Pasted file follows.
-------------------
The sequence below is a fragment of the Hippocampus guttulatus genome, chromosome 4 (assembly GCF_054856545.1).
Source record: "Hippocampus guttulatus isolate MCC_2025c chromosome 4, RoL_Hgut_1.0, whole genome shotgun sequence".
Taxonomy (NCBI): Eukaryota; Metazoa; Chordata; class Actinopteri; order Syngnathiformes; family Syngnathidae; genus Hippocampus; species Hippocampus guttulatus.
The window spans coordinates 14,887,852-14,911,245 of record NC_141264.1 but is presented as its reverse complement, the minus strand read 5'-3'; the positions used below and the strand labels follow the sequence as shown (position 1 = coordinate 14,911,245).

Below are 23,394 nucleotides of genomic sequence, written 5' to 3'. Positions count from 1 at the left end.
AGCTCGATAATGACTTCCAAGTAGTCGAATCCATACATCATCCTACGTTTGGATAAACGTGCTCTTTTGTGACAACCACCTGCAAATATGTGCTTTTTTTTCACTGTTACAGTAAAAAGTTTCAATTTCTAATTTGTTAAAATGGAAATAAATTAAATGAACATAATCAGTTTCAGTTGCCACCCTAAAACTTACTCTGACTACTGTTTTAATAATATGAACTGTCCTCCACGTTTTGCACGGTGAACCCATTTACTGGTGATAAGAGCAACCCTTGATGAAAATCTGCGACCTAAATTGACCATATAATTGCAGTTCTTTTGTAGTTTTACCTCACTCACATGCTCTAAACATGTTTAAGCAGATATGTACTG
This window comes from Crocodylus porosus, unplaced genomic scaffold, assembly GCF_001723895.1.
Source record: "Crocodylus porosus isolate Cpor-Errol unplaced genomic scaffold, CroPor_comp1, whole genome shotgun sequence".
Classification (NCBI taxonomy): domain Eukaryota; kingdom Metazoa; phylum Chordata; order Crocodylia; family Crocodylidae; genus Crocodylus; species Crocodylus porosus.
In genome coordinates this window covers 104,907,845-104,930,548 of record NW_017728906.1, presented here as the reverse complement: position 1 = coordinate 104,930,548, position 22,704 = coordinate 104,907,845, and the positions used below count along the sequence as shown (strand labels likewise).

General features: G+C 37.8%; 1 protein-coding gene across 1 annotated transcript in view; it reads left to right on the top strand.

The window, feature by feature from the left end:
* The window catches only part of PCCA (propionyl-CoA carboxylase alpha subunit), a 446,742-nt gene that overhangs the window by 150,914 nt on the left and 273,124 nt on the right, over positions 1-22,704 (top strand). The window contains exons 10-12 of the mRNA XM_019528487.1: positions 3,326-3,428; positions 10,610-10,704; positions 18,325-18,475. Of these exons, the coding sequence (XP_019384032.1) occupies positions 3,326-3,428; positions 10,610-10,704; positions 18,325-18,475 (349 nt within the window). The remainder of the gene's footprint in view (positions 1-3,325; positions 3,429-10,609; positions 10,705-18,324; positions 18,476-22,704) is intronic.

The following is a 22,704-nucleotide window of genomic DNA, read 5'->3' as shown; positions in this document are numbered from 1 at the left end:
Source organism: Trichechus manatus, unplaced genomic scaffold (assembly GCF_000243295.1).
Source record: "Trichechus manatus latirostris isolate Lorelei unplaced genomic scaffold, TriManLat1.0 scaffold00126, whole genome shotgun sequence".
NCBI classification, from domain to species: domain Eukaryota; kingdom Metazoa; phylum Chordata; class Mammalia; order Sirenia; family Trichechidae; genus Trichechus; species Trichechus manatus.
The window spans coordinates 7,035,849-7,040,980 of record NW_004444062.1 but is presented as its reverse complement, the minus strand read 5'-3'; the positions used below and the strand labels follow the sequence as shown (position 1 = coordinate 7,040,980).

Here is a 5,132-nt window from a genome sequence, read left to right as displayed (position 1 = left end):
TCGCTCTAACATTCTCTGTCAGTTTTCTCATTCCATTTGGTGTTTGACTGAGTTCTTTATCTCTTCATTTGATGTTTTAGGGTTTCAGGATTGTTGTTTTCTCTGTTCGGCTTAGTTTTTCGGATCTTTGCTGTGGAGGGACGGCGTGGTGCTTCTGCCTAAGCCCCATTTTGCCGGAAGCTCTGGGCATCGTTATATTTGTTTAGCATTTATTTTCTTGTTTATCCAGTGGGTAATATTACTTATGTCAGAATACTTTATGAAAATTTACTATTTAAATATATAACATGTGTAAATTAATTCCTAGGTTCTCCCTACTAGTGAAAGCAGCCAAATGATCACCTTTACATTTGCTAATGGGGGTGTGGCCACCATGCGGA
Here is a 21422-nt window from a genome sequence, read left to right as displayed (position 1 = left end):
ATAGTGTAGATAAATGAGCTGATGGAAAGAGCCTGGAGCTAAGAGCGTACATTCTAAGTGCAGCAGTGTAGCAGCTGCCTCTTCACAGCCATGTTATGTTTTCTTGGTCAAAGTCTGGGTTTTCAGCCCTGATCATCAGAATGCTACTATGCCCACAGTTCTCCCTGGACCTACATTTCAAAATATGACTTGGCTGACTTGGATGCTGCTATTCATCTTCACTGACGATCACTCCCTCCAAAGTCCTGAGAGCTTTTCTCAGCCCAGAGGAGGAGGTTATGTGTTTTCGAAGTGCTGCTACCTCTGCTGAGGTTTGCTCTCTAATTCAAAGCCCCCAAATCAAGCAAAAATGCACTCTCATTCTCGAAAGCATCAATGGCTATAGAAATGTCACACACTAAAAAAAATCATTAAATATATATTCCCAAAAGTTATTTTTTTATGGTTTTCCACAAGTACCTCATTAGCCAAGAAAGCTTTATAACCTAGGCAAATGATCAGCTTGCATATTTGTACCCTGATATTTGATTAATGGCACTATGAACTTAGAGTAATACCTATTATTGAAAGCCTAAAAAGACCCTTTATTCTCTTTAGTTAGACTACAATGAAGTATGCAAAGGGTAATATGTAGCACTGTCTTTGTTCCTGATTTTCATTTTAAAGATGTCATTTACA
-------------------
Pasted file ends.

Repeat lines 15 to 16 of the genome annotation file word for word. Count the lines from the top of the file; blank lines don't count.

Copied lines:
Source organism: Trichechus manatus, unplaced genomic scaffold (assembly GCF_000243295.1).
Source record: "Trichechus manatus latirostris isolate Lorelei unplaced genomic scaffold, TriManLat1.0 scaffold00126, whole genome shotgun sequence".